Case of the Month
Deep in the wilderness of Canada there once lived a lumberjack. He was about 35-years-old and loved his axe. One evening at the local eatery he was enjoying an ice cold beverage and was bragging about how strong he was and how he could chop through ANYTHING. After that the challengers started lining up to best the lumberjack.
The first person put down his steel toed work boots, CHOP, right through. The lumberjack laughed.
A second person brought him a 1000-year-old log, the lumberjack set down his glass, CHOP, right through. "Is that all you got?" uttered the lumberjack.
The third person was actually a retired lumberjack himself and set down his axe. The lumberjack looked at it, torn in his heart about destroying another man's axe or defending his honor, he hesitated for a moment then CHOP. The sound was deafening and the first lumberjack crumbled to the ground in a pool of blood.
EMS brings the lumberjack into the trauma bay. The nurses & doctors complete the primary survey. Airway intact, lungs clear bilaterally, 2+ pulses throughout, GCS 15, and then removed all the clothing to find a horizontal wound ~1cm in length over the left lower anterior chest wall just above the costal margin. The lumberjack was rolled and there were no other wounds.
His vitals were all within normal limits, 2 large-bore peripheral IVs were already established and blood was sent. The secondary survey was completed and noted to have a soft and nontender abdominal exam.
While X-Ray was getting ready a FAST exam was performed.
FAST: negative for free fluid in abdomen and pericardium
XRay: Cardiac silhouette not enlarged. Lungs clear and no opacities. No PTX, no pleural effusion. No rib fracture. Rounded radiopaque density noted overlying the anterior inferior chest wall. Radiolucent density surrounding this area is likely from the gas bubble in the stomach and an accompanying laceration.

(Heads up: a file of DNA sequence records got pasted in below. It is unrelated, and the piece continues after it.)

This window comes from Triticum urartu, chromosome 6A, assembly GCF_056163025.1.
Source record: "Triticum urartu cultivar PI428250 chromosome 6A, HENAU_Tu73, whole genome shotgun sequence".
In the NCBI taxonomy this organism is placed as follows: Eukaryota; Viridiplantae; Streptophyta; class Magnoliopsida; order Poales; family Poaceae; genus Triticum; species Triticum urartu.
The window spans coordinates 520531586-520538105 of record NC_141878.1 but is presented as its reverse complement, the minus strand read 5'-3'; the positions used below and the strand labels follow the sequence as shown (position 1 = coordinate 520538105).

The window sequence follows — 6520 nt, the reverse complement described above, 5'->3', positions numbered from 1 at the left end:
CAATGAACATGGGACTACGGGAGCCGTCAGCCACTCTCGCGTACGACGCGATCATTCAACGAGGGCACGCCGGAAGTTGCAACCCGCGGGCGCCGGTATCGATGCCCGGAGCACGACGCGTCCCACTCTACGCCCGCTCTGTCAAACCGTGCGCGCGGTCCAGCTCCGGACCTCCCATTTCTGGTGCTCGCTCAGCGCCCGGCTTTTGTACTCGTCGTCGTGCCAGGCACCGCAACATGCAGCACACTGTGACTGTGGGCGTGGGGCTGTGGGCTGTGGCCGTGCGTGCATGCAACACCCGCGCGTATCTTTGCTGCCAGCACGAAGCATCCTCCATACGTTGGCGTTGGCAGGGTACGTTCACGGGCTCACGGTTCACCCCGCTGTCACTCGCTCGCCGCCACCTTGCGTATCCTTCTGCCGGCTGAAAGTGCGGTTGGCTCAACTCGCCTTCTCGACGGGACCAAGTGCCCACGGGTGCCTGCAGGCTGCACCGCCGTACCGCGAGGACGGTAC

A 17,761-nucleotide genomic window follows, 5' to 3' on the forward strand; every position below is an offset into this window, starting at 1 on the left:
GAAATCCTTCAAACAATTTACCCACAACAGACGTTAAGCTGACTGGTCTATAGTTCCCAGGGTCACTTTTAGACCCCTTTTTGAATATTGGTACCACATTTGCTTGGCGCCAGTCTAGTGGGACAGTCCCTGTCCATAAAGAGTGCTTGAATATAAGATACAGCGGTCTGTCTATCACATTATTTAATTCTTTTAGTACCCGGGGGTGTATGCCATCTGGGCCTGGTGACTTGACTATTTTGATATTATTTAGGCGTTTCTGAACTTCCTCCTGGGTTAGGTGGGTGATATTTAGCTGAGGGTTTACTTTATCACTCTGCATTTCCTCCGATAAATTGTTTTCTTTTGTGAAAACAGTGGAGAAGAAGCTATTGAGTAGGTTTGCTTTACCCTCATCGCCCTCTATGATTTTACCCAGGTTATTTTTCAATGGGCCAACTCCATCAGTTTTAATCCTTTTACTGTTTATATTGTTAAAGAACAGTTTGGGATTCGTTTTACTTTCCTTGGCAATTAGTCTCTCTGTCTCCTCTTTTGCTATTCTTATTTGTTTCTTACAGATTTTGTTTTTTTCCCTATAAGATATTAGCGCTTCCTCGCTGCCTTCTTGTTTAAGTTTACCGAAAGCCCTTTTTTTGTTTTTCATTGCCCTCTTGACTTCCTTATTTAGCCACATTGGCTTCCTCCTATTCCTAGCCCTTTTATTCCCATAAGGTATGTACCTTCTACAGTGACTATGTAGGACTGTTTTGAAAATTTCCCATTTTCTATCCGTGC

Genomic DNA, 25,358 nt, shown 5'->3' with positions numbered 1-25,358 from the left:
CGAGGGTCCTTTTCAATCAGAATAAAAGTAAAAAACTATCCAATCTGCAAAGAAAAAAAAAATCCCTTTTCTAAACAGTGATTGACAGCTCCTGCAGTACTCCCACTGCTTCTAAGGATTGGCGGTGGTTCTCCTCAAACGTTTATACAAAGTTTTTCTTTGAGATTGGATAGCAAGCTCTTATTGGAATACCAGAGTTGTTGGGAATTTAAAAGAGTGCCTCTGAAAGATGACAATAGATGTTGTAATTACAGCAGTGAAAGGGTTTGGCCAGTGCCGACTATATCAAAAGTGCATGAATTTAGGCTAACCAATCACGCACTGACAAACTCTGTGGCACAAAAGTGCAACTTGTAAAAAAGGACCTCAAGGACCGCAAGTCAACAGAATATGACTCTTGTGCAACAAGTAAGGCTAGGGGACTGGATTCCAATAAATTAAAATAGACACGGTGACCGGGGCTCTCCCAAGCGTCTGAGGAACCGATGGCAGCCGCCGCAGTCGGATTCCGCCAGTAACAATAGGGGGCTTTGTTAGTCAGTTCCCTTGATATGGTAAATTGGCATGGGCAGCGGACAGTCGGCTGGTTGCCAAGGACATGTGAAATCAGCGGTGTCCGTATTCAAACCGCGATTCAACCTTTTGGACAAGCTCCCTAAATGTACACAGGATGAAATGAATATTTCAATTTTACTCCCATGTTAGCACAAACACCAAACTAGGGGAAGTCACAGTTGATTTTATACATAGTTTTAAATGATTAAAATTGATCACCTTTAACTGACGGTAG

The question becomes does this patient need a CT?
Hold that radiation!
Clinically it is not in the thoracic cavity or abdominal cavity based on CXR, FAST, and the patients exam. But don't we all feel better when we know exactly WHERE that piece of whatever it is IS? Of course.
Ultrasound to the rescue. Using a high frequency linear probe you can pick up foreign bodies in the soft tissue and confirm your diagnosis in 10 seconds. Or 6 seconds (depending on your clip length).
Based on this ultrasound you can see a rounded hyperechoic (bright white) structure with posterior reverberation artifact located within the pectoralis muscle. Just deep to this you can also identify what looks like the heart coming in, but lung pulse could also appear this way. Either way the foreign body is still located superficially. You can even measure the depth using the caliper tool on the machine, which comes out to ~0.9cm in depth.
The lumberjack did really well. Labs and vitals remained normal. He was observed in the ED and then after a short period of time he was released back into the wilderness... of Canada. He is still chopping down trees to this day, and he learned a very valuable lesson. Listen to your GUT instinct or get shot in the gut (or chest... or wherever) and more importantly never ever come between a man and his axe.